Four Things Businesses Need to Know About the SECURE Act
According to a Pew Charitable Trusts survey, one in three Americans does not have access to a retirement plan through their employer and fewer than half of all workers participate in an employer-sponsored plan. While not the only way to build wealth for retirement, employer plans are an important tool for many Americans to do so.
In an attempt to make a dent in the retirement gap, the SECURE (Setting Every Community Up for Retirement Enhancement) Act was signed into law on Dec. 20, 2019 with aims of expanding retirement vehicle access for individuals and incentivizing employers to offer retirement plans. Several of the provisions included in the plan went into effect January 1, 2020, but others won’t take effect until future plan years.
“Companies are taking a hard look at what they’re offering to employees in terms of retirement savings plans,” said Debbie Crump, senior vice president and trust officer with the Institutional Wealth Division of BOK Financial. “This act is intended to enhance the likelihood that smaller employers would offer retirement plans for their employees. It’s also helping these businesses by making retirement plan offerings more affordable through tax and other incentives.”
Here’s a snapshot of four elements of the SECURE Act that businesses need to be aware of and topics that will help you ask the right questions of your CPA or retirement plan advisor.
1. Tax credits to offer retirement plans
Under the previous provisions, small businesses were eligible for a minimal tax credit, but that has been increased for starting a new employer plan. Combined with an additional $500 incentive for establishing automatic enrollment for employees, the incentive could result in a $5,500 tax credit for eligible start-up costs for each of the first three years. These provisions are effective for taxable years beginning after 2019.
“The intention is to help cover the costs of setting up a new plan, which is a great incentive to encourage companies to start a plan,” Crump said. “Also, if you automatically enroll participants on day one, they won’t miss those dollars that could compound significantly in the future.”
2. Extended time table to adopt a plan
Employers considering a new plan now have more time to adopt a retirement plan and still receive the tax benefits. The SECURE Act provisions allow for more flexibility to adapt the design of certain types of employer-funded plans after year-end, as long as it’s complete by the due date of your corporate tax return, including extensions.
In addition, existing plans now have a more time to apply testing safe harbor provisions to the plan at a time other than the beginning of the plan year. These new provisions only apply if the employer agrees to satisfy the safe harbor requirements by using a nonelective contribution option.
“Plans could be amended during the plan year if certain requirements are met, but this additional time may allow for more options for companies that have had issues related to testing required on their plan,” Crump said.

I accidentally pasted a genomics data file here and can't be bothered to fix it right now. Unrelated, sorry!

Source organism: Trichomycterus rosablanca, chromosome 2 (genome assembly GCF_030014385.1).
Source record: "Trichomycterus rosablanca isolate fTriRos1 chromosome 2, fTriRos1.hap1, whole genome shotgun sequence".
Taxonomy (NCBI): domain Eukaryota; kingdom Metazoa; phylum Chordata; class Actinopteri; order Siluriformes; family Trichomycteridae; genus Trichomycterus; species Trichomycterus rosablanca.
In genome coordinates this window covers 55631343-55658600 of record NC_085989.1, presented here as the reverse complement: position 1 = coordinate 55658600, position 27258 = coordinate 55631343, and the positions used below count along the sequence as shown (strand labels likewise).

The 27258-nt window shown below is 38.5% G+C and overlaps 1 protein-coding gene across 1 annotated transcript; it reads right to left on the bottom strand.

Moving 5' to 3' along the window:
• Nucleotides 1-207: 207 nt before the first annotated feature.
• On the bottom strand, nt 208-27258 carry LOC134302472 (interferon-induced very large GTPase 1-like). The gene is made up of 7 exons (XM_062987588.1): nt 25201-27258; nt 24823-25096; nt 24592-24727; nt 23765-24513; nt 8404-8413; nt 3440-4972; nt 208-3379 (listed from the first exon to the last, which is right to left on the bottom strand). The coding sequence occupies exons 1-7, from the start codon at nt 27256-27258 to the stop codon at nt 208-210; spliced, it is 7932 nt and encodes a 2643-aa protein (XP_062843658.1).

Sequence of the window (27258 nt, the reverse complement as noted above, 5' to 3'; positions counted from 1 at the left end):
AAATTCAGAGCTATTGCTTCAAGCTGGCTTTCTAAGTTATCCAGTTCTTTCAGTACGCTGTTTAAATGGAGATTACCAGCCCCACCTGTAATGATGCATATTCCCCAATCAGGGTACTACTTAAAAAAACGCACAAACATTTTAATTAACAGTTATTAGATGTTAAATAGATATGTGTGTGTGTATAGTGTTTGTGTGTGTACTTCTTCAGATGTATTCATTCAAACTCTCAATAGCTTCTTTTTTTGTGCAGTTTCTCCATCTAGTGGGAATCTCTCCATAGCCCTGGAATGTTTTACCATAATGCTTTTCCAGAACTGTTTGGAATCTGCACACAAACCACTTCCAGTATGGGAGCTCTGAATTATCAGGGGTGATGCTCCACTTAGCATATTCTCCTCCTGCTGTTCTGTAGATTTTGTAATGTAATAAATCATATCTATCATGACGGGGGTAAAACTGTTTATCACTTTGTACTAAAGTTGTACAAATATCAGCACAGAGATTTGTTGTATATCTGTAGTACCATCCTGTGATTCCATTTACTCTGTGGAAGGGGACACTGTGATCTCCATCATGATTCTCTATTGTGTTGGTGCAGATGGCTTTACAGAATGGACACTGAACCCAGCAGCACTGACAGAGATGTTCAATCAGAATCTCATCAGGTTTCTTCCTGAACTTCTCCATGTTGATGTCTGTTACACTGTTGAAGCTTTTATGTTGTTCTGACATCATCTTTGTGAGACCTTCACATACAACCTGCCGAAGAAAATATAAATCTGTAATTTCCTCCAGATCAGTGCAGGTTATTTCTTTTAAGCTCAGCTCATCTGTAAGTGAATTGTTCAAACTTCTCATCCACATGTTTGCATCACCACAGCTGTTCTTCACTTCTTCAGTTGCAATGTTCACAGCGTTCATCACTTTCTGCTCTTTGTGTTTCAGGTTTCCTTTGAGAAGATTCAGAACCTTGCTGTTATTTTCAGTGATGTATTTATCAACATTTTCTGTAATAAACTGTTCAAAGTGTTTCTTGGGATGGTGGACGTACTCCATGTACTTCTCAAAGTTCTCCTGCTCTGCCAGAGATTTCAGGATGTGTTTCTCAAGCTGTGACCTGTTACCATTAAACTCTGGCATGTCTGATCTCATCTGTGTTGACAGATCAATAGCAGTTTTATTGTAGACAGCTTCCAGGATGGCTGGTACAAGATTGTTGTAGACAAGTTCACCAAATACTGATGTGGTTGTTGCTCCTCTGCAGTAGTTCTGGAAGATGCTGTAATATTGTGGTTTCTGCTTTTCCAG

3. Inclusion of part-time employees in 401(k) plans
Another future-looking provision applicable to defined contribution plans is the requirement to allow long-term, part-time employees to participate in employer-sponsored retirement plans. These employees would be required to work at least 500 hours for three consecutive years – that’s just an average of 10 hours per week. This provision only requires that employers allow these part-time workers to make their own deferral contributions. An employer contribution or match is not required until the employee has satisfied the eligibility requirements for employer contributions. This provision will not take effect until plan years beginning after 2020 when the three-year counting period begins. Therefore, participation would not be required to begin until 2024.
“The part-time worker provision will require some additional legwork for employers with the necessity to track hours worked over a three-year period of time to determine eligibility,” Crump said. “Employers need to consider that this may increase the cost of their plan, but the additional participants may also increase the asset size of their plan, in turn increasing the buying power for investments in the company plan.”
4. Increase in penalties for failure to file certain benefit plan filings on time
Consequences for missing applicable regulatory filing deadlines have steepened. For example, the penalty for failing to timely file a Form 5500 has increased from $25 per day to $250 per day for each day the filing is past the applicable deadline. The maximum cap for this per day penalty has also been increased from $15, 000 to $150,000. Employers should be aware of what filings are required for their company benefit plans (both retirement and welfare plans) and have an understanding on the required filing deadlines. Don’t be late!
The SECURE Act includes many more provisions that will impact individuals approaching retirement and company plans. Consult your plan’s relationship manager for additional details on how these changes will impact your company’s retirement offerings now and in the future. Stay tuned to BOK Financial websites for updates and details on other elements of the SECURE Act throughout 2020.